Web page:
New: WRI statement on diversity, equity and inclusion

You are here

The World Bank Just Overhauled its Safeguards for the First Time in 30 Years

The World Bank’s new Environmental and Social Framework, four years in the making, is designed to ensure that projects the bank invests in, like roads or agricultural facilities, are safe for people and the environment. Given the bank’s checkered history of supporting occasionally controversial projects, the framework aims to help ensure that the approximately $30 billion that the bank invests in projects annually do not cause harm. The framework is likely to have an impact on the policies of other development banks and governments around the world, as they seek to meet or exceed the World Bank’s standards.

The framework replaces “safeguard” policies that previously governed the activities of the bank and its borrower governments, and is the first overhaul of the policies in 30 years. The framework is the result of much negotiation and compromise, with input from governments and communities around the globe. A common theme throughout the negotiations centered upon how to introduce new requirements while improving the relationship between the bank and its borrower governments.

Here are three key facets of the new framework:

New Relationship with Governments

The relationship between the World Bank and the countries it lends to is a sensitive one: While the bank wants to make sure its money supports activities approved by its directors and managers, countries want more control over how they use money they borrow. This tension was evident in negotiations over the new framework, which was released August 4. Many borrower countries called for greater flexibility in the bank’s requirements, while many members of civil society groups wanted a more stringent way to avoid harming people or the environment.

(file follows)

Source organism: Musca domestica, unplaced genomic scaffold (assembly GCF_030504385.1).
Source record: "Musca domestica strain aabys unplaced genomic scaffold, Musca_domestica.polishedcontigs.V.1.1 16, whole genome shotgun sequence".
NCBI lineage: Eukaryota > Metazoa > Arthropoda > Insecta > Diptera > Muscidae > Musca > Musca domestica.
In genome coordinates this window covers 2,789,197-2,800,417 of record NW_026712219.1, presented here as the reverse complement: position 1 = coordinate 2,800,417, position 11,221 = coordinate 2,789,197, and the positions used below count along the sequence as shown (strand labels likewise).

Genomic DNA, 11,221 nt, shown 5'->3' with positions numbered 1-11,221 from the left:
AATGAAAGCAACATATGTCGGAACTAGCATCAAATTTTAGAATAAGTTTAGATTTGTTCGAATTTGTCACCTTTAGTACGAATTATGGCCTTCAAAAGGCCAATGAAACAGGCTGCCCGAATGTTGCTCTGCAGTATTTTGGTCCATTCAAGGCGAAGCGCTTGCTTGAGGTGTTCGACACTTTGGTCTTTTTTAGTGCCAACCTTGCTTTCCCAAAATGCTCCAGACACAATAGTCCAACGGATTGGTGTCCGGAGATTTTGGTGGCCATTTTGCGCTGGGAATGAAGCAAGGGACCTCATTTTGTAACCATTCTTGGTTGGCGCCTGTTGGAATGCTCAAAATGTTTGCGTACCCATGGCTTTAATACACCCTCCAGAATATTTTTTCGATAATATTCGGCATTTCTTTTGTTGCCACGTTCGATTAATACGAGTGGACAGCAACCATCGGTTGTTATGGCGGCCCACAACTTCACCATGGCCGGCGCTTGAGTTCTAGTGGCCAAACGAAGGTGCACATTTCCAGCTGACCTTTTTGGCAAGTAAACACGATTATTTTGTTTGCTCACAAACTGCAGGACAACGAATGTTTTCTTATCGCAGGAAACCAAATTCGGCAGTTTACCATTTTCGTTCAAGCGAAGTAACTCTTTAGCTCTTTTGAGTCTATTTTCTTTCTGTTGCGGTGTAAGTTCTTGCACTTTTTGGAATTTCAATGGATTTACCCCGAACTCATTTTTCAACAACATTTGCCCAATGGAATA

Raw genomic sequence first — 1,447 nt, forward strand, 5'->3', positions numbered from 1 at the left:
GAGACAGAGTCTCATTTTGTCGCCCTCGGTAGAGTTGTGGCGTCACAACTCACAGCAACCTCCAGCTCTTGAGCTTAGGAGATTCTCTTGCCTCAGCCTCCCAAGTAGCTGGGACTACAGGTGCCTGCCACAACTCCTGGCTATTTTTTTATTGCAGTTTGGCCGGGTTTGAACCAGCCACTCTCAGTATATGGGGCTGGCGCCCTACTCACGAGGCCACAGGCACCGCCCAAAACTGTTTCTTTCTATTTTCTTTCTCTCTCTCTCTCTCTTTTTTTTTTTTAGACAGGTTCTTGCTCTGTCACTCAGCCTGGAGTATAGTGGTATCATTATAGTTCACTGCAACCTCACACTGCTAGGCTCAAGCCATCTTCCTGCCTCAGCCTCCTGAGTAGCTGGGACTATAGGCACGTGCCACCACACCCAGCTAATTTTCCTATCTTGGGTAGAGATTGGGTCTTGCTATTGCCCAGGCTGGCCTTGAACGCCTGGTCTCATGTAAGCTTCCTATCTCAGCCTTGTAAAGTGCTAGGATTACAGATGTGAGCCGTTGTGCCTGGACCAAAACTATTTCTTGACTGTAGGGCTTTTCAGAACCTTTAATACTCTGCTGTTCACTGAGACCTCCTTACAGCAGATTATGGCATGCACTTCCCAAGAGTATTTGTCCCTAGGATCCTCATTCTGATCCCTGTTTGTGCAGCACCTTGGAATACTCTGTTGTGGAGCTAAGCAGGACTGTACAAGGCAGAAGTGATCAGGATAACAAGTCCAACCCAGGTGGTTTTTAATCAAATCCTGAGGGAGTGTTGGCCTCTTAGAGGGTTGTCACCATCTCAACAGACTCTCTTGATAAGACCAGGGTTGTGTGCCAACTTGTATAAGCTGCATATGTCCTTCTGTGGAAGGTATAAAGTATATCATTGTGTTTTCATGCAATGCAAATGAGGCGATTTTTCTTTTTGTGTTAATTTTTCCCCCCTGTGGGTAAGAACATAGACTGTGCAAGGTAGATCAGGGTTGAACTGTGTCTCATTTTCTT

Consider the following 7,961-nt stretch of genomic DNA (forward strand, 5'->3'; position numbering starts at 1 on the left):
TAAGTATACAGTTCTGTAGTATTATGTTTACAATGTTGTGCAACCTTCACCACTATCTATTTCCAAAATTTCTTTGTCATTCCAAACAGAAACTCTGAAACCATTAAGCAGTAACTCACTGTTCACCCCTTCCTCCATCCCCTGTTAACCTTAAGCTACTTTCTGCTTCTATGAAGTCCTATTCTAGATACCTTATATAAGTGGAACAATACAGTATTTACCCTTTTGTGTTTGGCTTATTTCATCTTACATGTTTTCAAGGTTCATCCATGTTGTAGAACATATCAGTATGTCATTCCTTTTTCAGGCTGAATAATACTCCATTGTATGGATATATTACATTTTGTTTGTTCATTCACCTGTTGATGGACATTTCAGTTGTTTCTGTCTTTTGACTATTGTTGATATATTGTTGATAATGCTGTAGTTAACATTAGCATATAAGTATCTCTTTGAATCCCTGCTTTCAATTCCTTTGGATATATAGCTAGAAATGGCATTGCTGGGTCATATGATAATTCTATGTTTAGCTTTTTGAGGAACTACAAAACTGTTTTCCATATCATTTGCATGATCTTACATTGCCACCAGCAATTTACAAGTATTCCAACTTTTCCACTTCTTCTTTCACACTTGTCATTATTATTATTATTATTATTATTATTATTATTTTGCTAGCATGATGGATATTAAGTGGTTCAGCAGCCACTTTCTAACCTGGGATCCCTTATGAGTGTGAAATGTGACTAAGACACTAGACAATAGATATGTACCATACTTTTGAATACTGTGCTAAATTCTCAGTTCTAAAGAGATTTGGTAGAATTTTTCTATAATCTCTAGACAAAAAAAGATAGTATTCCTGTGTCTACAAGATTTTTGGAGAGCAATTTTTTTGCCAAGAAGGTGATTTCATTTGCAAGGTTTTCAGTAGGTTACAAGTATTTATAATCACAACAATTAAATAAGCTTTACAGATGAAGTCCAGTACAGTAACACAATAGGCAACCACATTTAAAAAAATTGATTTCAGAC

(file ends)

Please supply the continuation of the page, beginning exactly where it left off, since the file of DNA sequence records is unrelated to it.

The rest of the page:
The framework is a compromise. It allows greater flexibility for borrower countries on when they must show that they can implement social and environmental protections, and what documents they need before a project is approved. But there is also more emphasis on implementation of commitments after projects are approved. The bank and borrowers must now agree and report on legally binding plans for implementing protections (so-called Environmental and Social Commitment Plans), a new requirement. The bank has also promised to commit more funding and staff to ensure that the framework is implemented.

Special Attention for Vulnerable People – but Not All of Them

The new framework is meant to help ensure that projects funded by the Bank do not harm vulnerable people. How exactly such protection should be provided, though, was the subject of intense debate. For example, while some developed countries pressed for language to protect the LGBT community, a number of developing countries opposed it.

The finished framework reflects this debate.  Workers get new protections and project developers are required to get consent of indigenous peoples before implementing projects that affect their land or access to resources. However, there are only limited protections for women, and none for the LGBT community. The framework’s definition of indigenous peoples is more complicated than in the old safeguards, introducing a narrower definition for peoples in Sub-Saharan Africa, which could make it more challenging for indigenous people to qualify for support.

Recognition of Climate Change

The bank’s old safeguards barely mentioned climate change. The new framework introduces requirements to assess each project’s greenhouse gas (GHG) emissions and what impact a changing climate will have on its success. In negotiations, debate hinged primarily on a fear among borrower countries that adding GHG accounting requirements would make project preparation more costly. Because most countries have relatively low GHG emissions compared with historic emissions of richer countries, the bank agreed to pay GHG accounting costs under certain circumstances.

A Combination of Compromises

The Environmental and Social Framework is a combination of compromises. Going forward, the world will be watching as the World Bank begins to phase in the new framework. Ultimately, everyone’s hope is that it paves the way for effective collaboration between the bank and its borrowers on projects that bring about equitable and sustainable development.

Stay Connected